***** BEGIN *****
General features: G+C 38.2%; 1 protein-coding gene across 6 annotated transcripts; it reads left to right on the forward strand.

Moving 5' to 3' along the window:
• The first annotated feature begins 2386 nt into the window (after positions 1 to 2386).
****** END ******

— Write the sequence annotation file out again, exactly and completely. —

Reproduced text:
General features: G+C 38.2%; 1 protein-coding gene across 6 annotated transcripts; it reads left to right on the forward strand.

Moving 5' to 3' along the window:
• The first annotated feature begins 2386 nt into the window (after positions 1 to 2386).